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Johnson Matthey: What’s the next catalyst for JMAT share price – could it shock?


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Further down the pipe – what's ahead?
Technician engineer checking valve pipe; Photo: Getty

Full year numbers land tomorrow from industrial chemist Johnson Matthey (JMAT). Knocked hard from shuttering its electric vehicle battery division in November, Johnson Matthey shares are more than 26% lower compared to a year back.

But Matthey stock exploded 20% higher in late April when Standard Industries, a US chemicals and property investment business, bought a 5% stake. 

Johnson Matthey share price chart

In their element?

The stake was significant because Standard bought chemicals business WR Grace for $7bn last summer. The JM share price bump, courtesy of Standard, looked a welcome lift for new CEO Liam Condon, ex Bayer, succeeding Robert MacLeod in March.

MacLeod presided over JM’s November exit – a shock, particularly for the UK’s automotive industry and an ignominious call for MacLeod – from developing cathodes for electric car batteries. 

This was a natural successor, JM hoped, from its shrinking catalytic convertor market, responsible for more than half its revenues.  

Golden goose fails to lay

JM’s cathode technology, known as eLNO, was under huge pressure from Asian competition. “The premium for our product has been eroded,” MacLeod admitted in November, reported by the FT

JM's bet on battery tech failed, the competition – think LG Chem in South Korea, a supplier to Tesla, and CATL in China – proving remorseless. 

The price? A shocking £314m impairment charge. JM’s situation was made worse by the chronic supply chain crisis swamping automotive markets, not to mention skilled labour shortages in some markets. 

Re-charge potential – Jefferies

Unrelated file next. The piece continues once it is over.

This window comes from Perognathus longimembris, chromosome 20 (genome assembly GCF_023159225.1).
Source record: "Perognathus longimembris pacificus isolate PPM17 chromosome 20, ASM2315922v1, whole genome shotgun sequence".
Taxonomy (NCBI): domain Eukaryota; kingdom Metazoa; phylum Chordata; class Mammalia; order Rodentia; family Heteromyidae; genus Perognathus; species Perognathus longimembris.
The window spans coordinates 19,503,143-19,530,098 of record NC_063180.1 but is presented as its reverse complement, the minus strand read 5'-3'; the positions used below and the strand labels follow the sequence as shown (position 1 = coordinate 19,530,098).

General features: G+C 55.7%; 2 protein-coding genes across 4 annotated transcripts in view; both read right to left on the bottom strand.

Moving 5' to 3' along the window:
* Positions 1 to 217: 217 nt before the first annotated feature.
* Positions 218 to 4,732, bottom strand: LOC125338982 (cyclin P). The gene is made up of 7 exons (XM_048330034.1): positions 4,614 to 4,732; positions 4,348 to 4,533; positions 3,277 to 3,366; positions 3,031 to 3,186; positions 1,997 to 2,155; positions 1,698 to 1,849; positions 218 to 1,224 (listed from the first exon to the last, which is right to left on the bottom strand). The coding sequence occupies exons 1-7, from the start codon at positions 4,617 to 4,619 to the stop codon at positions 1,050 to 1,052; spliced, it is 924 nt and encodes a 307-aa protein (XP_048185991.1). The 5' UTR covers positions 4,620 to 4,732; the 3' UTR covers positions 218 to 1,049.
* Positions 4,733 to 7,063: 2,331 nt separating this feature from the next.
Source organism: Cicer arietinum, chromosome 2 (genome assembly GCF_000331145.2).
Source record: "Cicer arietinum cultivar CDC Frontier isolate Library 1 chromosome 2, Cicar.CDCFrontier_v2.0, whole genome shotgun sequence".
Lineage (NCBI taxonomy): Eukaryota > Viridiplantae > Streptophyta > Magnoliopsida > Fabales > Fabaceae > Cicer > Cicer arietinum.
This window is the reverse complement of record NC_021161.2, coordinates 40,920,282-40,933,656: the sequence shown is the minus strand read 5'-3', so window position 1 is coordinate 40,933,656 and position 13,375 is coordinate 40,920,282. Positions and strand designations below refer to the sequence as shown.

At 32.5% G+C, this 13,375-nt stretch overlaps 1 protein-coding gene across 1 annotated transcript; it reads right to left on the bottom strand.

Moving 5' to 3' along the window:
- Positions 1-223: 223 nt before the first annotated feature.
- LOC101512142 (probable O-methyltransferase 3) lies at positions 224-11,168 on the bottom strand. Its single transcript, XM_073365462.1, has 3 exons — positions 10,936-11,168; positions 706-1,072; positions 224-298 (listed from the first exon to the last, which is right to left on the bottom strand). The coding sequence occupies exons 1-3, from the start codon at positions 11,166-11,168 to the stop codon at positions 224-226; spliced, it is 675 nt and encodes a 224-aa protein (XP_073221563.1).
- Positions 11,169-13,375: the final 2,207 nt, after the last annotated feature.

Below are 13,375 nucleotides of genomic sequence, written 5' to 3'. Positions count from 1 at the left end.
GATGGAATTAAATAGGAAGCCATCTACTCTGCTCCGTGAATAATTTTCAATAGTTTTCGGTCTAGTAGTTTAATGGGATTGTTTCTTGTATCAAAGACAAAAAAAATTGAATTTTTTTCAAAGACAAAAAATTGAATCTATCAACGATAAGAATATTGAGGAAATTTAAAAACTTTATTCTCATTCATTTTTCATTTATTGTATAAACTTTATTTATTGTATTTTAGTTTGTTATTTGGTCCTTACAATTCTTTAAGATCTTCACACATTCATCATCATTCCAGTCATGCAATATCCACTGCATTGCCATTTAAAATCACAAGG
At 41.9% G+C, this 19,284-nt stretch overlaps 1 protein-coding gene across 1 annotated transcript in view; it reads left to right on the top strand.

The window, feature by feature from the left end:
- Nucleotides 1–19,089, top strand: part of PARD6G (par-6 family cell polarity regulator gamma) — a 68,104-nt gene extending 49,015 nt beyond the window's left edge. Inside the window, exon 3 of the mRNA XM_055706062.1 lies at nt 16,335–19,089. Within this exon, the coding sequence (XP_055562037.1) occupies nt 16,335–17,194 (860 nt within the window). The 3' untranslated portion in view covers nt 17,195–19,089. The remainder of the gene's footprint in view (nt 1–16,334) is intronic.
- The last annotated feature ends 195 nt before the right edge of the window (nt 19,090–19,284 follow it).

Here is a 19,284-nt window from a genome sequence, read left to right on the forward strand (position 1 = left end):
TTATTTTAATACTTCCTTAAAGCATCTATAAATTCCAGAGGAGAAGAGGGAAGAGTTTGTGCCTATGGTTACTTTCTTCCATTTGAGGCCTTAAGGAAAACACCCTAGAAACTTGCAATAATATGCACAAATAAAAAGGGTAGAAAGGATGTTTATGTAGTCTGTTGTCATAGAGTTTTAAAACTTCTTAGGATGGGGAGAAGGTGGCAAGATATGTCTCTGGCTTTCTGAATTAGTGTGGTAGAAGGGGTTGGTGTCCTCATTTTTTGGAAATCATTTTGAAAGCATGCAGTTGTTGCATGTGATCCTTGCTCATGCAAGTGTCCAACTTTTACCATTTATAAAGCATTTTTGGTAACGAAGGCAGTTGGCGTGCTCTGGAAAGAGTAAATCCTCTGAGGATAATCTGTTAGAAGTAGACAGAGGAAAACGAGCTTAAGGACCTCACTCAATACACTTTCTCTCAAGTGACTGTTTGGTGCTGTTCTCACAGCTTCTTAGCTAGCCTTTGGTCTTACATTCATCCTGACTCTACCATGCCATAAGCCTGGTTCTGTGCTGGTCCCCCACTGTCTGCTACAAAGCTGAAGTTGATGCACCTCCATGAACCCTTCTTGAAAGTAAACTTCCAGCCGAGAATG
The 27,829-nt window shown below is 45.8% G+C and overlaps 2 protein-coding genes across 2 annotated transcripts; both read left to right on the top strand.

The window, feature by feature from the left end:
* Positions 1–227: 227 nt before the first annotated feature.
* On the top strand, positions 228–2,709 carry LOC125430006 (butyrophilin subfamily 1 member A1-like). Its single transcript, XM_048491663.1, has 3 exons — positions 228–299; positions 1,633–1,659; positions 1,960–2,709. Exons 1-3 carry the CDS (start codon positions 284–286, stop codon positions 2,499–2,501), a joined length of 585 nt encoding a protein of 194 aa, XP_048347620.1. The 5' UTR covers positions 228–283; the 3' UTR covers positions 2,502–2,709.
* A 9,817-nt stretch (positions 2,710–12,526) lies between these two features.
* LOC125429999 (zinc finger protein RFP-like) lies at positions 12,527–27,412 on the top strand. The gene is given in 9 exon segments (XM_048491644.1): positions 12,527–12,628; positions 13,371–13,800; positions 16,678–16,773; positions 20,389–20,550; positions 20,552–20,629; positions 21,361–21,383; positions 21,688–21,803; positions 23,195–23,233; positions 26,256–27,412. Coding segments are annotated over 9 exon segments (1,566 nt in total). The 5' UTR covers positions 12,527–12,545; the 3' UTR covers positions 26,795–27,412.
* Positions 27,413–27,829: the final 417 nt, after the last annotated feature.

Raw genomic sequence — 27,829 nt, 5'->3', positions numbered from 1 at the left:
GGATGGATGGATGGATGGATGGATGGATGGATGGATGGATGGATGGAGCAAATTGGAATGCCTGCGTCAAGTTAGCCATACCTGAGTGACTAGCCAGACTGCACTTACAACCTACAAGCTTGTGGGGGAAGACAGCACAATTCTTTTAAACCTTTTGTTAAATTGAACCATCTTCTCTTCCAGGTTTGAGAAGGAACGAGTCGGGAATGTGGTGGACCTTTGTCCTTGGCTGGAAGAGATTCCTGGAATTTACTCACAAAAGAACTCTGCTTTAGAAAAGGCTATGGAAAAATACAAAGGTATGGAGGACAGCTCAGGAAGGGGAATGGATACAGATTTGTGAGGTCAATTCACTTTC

This is old news but it’s context for what may happen next to the 205-year-old British company, newly demoted from the FTSE 100.

Why did Standard, now thought to be JM’s fifth biggest shareholder, buy so heavily into JM? 

In a note broker Jefferies said they considered Standard’s tie-up “to be something like an ideal owner for [Johnson Matthey], operational overlap on the process catalyst business and an ability to take a long-term view on the cash generation from the Clean Air [automotive and emissions] business”.

Jefferies upgraded JM to Buy from Hold earlier in the month. 

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Serious money move in?

Will Standard call it a day at just 5%? It's unlikely. 

JM’s catalytic convertor business is a doughty bread giver still, despite electrification pressures. This ageing tech will be used in hybrid vehicles right up to 2035. 

Keeping the faithful happy, the company saw the second chunk of its £200m share buyback scheme kick off in February. 

It’s also been helped by rising precious metal prices, lifting underlying operational profits. Boss Liam Condon still though has to make a decision on the hydrogen business – will it be spun off? 

A note of caution: Morningstar says the Russia-Ukraine war has changed the outlook for the European chemicals market, “leading to a more ominous picture in the back half of the year given our expectations for sustained raw material inflation and rising interest rates.”

This morning JM shares were up 1.56% to 2,338.00p. One to watch, especially if serious institutional money continues to build. 

Precious metal support?

  • Johnson Matthey thinks palladium and rhodium markets could shift back into deficit in 2022 with lower South African supplies and Russian shipments risk. 
  • “Demand growth will be constrained by weak vehicle output, and cost-saving programmes by auto and industrial consumers,” it said in a recent report. 
  • It added: “High prices have triggered significant thrifting by Chinese automakers, increased substitution of palladium with platinum in gasoline autocatalysts, and reductions in rhodium use by glass companies.”
  • But prices for both metals remained strong during the first four months of 2022 it says “with palladium climbing to an all-time high of over $3,300 in March as supply concerns intensified”.

Further reading

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